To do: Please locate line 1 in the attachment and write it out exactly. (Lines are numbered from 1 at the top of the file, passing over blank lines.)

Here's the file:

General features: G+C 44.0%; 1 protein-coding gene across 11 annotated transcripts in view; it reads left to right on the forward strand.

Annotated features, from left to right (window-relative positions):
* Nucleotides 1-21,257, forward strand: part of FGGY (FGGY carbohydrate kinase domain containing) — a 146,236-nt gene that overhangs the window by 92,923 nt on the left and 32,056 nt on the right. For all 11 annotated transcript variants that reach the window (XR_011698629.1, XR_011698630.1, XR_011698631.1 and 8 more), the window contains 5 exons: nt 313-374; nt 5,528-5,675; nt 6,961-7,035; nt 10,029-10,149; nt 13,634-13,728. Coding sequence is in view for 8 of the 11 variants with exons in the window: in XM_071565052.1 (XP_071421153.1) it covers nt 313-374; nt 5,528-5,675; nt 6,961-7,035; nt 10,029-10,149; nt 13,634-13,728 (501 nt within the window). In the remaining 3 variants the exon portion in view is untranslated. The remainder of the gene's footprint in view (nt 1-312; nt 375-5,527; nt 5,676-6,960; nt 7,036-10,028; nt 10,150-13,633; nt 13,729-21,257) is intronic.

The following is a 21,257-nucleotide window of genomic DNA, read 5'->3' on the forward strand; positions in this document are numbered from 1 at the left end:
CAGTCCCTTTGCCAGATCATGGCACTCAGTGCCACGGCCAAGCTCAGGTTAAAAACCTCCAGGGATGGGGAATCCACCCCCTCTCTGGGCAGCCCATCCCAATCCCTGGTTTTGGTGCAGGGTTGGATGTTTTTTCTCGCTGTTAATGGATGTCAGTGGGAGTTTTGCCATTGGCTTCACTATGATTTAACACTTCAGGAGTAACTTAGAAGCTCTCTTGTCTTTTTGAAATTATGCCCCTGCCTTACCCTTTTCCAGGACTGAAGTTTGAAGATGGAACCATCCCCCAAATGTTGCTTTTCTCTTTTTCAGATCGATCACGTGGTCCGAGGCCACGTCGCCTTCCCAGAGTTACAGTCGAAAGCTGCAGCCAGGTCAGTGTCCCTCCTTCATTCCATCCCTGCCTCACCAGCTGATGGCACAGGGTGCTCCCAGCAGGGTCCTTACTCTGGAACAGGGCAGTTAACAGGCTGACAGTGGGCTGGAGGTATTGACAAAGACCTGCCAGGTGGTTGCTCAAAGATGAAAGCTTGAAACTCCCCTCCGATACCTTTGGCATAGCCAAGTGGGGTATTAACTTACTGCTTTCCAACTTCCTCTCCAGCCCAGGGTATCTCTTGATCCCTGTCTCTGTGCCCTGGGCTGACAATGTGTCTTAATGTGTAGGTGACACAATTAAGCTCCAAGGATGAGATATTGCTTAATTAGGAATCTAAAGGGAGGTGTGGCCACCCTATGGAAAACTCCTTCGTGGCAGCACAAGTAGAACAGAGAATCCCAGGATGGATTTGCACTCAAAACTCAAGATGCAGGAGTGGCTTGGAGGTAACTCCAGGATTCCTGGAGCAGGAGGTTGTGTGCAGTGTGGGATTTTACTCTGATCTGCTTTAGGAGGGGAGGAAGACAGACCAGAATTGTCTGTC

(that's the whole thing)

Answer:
General features: G+C 44.0%; 1 protein-coding gene across 11 annotated transcripts in view; it reads left to right on the forward strand.